(Journal from 8-9 November)

I’m making myself fat!!! Tutti cappucino, panne, pizze, e pasta. Basta!! Enough!! Too much! I consume these things only rarely at home, and the excessive carbohydrates, cream, and milk are distributing themselves liberally on my hips, thighs and belly despite all the walking. As for the upper body, my arms, back, and shoulders are getting quite the workout with this luggage. But I’m enjoying it all immensely and will do my best to keep the guilt at bay. It’s not that I necessarily eat more in quantity but that it’s a great deal more of what sticks. I will have incentive to train for next year’s big walk when I return home and can’t fit into my clothes! I seem to recall a little extra weight on the return flight the first time I visited Italy, and when my father met me at DFW Airport, he welcomed me home with a very candid, “Well, you blew up, didn’t you?!”. His name is Frank. And he typically is.

It is a very rainy, cold day in Vicenza. Despite this, I have walked all over the town visiting the places I remember spending time when I was here in 1996. As if the course of Vipassana continues and has followed me north…anitya!...everything has changed! [anitya: the impermanence, transience, and instability of all things, including self.]

Albergo Italia where we lived is now vacant and the building for sale. It looked different than I remembered, so I couldn’t be sure it was the same place. I inquired with a group of policemen standing in front of the pizzeria across the street. They said it closed 12 or 13 years ago, so it must have happened not long after we left. Perhaps the madam’s activities finally put her out of business once and for all! From there, I retraced my steps along the streets I walked each morning to the building we had classes in Monday through Friday. Scaffolding enveloped the front of the building and blocked the entrance, so I couldn’t visit it either. I kept walking back to the center of town and located the restaurant where we ate each night, Pizzeria Vesuvio. It is still in operation but is closed from October to December for renovations, the exact duration of my travel! I found this amusing and slightly disappointing. Then I wandered and wandered all the little streets north of Corso Andrea Palladio searching for the Irish pub I frequented in the off chance it would still be in operation and Allen, the owner, would be there to welcome me with a glass of wine or a beer. No luck. You can see in the photographs that the colorful blue and red entrance of the rounded building has been closed up for quite some time, evidenced by broken glass and generous graffiti. No person, place or thing can escape the inevitable effects of passing time.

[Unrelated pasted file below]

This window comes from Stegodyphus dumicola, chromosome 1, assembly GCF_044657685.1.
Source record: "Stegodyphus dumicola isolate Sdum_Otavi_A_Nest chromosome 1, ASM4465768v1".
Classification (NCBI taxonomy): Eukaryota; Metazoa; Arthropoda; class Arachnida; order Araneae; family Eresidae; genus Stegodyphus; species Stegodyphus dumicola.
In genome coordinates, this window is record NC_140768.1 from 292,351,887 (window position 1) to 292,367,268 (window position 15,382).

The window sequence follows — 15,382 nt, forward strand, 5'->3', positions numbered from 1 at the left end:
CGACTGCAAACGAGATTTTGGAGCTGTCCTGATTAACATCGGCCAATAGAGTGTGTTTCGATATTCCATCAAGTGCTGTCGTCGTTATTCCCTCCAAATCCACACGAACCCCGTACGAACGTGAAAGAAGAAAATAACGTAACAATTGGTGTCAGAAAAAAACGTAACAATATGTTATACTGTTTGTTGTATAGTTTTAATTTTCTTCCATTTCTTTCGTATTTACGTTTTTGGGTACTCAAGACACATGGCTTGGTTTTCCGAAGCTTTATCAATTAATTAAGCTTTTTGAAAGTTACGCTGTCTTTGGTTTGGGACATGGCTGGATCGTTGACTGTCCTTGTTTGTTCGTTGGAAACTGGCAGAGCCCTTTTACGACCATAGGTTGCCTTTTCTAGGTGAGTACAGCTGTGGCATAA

I recall Allen the Irish with great fondness. He told me of the dream he'd had to own and operate an Irish pub in Italy and the sacrifices he'd had to make to see it through. I lived in his dream that summer. Dreams come and go, and they can exist only in our hearts and minds…but he lived his, if even for a few years. I wonder what dream he’s living now and where?

Visit the RETURN TO VICENZA photo gallery.